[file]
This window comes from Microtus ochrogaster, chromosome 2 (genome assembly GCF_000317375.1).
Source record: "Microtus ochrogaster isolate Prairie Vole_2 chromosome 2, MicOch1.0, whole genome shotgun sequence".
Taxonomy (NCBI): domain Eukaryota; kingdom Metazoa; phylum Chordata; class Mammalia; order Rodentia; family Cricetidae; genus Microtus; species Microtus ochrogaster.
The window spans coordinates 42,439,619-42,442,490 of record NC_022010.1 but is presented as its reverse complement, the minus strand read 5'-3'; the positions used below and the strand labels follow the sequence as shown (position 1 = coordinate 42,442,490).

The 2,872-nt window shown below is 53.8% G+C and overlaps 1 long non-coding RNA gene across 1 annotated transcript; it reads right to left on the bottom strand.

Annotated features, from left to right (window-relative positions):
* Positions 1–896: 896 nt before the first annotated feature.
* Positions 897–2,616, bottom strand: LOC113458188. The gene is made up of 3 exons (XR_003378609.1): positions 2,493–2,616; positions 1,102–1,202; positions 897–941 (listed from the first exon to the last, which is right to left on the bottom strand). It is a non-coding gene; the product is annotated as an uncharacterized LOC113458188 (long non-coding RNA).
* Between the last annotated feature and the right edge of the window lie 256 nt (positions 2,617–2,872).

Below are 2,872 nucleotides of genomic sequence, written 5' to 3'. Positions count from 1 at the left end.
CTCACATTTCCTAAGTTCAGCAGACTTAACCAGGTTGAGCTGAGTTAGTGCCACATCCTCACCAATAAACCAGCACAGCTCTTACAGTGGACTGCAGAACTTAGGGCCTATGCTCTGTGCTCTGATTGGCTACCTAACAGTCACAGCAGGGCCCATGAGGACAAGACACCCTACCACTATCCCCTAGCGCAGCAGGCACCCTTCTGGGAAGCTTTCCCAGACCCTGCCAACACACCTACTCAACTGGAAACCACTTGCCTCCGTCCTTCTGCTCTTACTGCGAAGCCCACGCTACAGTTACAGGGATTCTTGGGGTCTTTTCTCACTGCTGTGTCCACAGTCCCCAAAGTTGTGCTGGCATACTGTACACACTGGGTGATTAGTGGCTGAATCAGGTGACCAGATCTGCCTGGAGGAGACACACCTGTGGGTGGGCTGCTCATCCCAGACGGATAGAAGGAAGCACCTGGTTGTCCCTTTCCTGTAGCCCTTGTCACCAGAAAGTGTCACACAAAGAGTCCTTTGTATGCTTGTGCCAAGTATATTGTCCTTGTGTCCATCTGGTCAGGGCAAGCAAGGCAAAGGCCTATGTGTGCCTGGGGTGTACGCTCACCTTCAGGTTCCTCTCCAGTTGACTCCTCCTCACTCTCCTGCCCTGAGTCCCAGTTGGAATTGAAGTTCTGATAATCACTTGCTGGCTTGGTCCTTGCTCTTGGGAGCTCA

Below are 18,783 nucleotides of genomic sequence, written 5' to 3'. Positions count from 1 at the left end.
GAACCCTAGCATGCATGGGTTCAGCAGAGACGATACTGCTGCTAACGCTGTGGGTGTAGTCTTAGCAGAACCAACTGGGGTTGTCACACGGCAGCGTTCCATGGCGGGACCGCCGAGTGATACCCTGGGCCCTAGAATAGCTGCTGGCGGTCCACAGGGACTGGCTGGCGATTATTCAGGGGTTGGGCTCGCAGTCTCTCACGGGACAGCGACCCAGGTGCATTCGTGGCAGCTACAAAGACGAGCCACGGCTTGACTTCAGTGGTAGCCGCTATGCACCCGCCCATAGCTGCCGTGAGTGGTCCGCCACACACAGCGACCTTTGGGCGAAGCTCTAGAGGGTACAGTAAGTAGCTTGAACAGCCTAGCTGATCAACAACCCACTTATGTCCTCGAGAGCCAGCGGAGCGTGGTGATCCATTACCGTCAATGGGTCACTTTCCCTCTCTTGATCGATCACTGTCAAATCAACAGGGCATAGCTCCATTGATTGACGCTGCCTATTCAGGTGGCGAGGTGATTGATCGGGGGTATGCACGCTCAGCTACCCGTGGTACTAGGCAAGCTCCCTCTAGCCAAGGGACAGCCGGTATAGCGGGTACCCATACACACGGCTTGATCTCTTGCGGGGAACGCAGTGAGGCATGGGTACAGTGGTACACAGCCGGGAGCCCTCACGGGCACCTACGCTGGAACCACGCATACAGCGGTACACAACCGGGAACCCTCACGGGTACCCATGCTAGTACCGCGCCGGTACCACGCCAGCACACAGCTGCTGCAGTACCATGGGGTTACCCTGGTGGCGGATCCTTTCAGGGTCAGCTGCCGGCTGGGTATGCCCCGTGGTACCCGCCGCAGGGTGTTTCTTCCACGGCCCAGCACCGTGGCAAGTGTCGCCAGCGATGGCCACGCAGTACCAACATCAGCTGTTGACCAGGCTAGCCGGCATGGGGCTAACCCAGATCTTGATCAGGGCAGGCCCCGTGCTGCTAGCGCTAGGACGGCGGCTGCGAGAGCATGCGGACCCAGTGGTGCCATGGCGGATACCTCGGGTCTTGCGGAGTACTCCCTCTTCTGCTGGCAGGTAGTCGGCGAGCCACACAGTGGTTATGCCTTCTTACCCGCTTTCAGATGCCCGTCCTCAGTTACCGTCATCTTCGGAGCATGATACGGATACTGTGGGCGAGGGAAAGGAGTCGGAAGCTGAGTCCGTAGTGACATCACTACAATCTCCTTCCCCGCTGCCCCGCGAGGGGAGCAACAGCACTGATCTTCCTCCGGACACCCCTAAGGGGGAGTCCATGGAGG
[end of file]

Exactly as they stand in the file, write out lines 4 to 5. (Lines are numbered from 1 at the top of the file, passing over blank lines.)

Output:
The window spans coordinates 42,439,619-42,442,490 of record NC_022010.1 but is presented as its reverse complement, the minus strand read 5'-3'; the positions used below and the strand labels follow the sequence as shown (position 1 = coordinate 42,442,490).

The 2,872-nt window shown below is 53.8% G+C and overlaps 1 long non-coding RNA gene across 1 annotated transcript; it reads right to left on the bottom strand.